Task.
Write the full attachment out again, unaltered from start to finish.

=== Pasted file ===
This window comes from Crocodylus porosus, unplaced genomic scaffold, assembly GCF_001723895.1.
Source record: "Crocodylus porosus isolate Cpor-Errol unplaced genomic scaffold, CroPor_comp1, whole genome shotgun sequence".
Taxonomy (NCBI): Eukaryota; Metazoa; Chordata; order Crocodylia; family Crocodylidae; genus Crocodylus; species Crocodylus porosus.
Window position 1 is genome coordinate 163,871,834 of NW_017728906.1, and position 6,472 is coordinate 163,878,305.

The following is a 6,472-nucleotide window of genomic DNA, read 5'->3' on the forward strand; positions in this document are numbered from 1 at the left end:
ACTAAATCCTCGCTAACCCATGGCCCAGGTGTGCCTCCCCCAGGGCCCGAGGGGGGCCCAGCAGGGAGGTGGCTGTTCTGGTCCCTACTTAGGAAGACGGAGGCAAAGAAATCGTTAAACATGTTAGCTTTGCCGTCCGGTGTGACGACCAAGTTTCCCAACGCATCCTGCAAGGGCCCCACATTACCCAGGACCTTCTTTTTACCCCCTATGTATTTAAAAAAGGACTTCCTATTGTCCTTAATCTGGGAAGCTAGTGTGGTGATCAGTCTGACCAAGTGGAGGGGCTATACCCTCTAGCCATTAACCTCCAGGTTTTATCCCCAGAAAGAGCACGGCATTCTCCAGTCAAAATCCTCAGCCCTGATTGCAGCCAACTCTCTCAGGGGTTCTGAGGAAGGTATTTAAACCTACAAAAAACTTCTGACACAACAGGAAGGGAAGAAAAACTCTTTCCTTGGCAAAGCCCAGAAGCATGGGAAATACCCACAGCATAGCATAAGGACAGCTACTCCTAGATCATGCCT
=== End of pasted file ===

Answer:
This window comes from Crocodylus porosus, unplaced genomic scaffold, assembly GCF_001723895.1.
Source record: "Crocodylus porosus isolate Cpor-Errol unplaced genomic scaffold, CroPor_comp1, whole genome shotgun sequence".
Taxonomy (NCBI): Eukaryota; Metazoa; Chordata; order Crocodylia; family Crocodylidae; genus Crocodylus; species Crocodylus porosus.
Window position 1 is genome coordinate 163,871,834 of NW_017728906.1, and position 6,472 is coordinate 163,878,305.

The following is a 6,472-nucleotide window of genomic DNA, read 5'->3' on the forward strand; positions in this document are numbered from 1 at the left end:
ACTAAATCCTCGCTAACCCATGGCCCAGGTGTGCCTCCCCCAGGGCCCGAGGGGGGCCCAGCAGGGAGGTGGCTGTTCTGGTCCCTACTTAGGAAGACGGAGGCAAAGAAATCGTTAAACATGTTAGCTTTGCCGTCCGGTGTGACGACCAAGTTTCCCAACGCATCCTGCAAGGGCCCCACATTACCCAGGACCTTCTTTTTACCCCCTATGTATTTAAAAAAGGACTTCCTATTGTCCTTAATCTGGGAAGCTAGTGTGGTGATCAGTCTGACCAAGTGGAGGGGCTATACCCTCTAGCCATTAACCTCCAGGTTTTATCCCCAGAAAGAGCACGGCATTCTCCAGTCAAAATCCTCAGCCCTGATTGCAGCCAACTCTCTCAGGGGTTCTGAGGAAGGTATTTAAACCTACAAAAAACTTCTGACACAACAGGAAGGGAAGAAAAACTCTTTCCTTGGCAAAGCCCAGAAGCATGGGAAATACCCACAGCATAGCATAAGGACAGCTACTCCTAGATCATGCCT